Burning discarded batteries

Burning. Discarded. Batteries.

My generation was the last that grew up breathing the exhaust from leaded gasoline. Perhaps a stupid, slightly brain-damaged population will be biddable again.

When I bought my farm in 2002, there was a pond back in the woods, that had been a dumping-ground for batteries, an old Ford pickup truck, used motor oil, other things. It was about 2 years’ off and on work to haul all that stuff out and fill it with clean dirt.

It is harder to clean up a mess than it is to not cause the mess in the first place.

------ divider ------

[Clip deleted; youtube blocked it. I don’t care if it turns off monetizing but … I think a 60 second clip was probably fair use for non-commercial purposes. I’m not going to argue with a robot, though, it’s a waste of time.] War Photographer is worth watching in its entirety, though it’s very depressing. This is what is exported to the rest of the world; these are the jobs that are created by late-stage capitalism. Toward the end, he goes to photograph in a sulphur mine. Look at the safety gear the mine workers have: “cost control.” Here’s some screenshots of industrial production without that pesky regulation.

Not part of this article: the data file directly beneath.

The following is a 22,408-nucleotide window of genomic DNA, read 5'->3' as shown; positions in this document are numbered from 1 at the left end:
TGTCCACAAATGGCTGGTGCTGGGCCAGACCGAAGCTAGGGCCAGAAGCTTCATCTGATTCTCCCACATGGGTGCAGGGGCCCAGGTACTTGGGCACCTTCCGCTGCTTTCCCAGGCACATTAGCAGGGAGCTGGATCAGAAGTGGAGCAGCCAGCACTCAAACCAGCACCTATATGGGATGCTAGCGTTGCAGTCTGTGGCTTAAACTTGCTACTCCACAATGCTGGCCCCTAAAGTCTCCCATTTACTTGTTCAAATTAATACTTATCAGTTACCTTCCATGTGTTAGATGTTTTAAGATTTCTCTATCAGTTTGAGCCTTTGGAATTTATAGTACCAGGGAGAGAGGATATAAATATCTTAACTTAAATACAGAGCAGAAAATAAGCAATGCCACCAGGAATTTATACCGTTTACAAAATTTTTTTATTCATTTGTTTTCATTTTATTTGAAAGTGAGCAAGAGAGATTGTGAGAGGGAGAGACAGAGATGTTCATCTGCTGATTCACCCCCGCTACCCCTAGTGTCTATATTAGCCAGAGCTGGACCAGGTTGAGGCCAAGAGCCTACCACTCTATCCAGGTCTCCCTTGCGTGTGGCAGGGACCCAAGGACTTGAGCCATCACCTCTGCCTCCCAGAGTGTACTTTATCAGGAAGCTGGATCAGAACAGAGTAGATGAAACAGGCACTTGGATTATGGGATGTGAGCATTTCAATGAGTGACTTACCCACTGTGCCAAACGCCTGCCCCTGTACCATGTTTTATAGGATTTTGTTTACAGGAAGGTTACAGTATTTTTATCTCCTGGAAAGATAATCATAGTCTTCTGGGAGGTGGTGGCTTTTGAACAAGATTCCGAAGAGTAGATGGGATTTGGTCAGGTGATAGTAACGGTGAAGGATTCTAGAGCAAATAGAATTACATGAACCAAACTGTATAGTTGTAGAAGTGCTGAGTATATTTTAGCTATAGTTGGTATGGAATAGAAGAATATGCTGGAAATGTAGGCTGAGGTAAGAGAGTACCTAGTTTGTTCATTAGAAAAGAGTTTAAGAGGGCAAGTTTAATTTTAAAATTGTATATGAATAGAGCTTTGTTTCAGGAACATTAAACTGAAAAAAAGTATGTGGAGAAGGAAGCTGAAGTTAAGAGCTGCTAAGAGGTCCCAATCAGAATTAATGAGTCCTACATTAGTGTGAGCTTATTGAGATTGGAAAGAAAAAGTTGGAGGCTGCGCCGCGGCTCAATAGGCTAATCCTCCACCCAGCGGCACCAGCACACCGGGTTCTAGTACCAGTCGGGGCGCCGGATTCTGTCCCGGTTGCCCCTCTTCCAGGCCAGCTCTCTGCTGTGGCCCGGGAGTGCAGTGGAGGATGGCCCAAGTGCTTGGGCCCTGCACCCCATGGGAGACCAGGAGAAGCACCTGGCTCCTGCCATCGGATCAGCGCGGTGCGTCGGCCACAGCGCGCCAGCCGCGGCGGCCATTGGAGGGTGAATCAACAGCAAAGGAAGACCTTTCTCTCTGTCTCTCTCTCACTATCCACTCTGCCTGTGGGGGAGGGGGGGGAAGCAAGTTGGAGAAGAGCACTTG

Comments

  1. Oggie. says

    I grew up bouncing from national park to national park (dad was a park ranger). From ’69 to ’72, we lived in Death Valley (a National Monument back then; the mining claims all expired so it is now a National Park). I still remember, very clearly, during the summer, looking off to the south-southeast, and seeing a wall of ugly brown advancing up the valley. Our sky would go from brilliant blue to dirty brown. The mountains would disappear. Our eyes burned. And, at 110F to 120F, we were miserable. These were smogs coming from the LA valley. Over the passes to the east. Across the Mojave. And as far north as central eastern California. Aaaah. The good old days.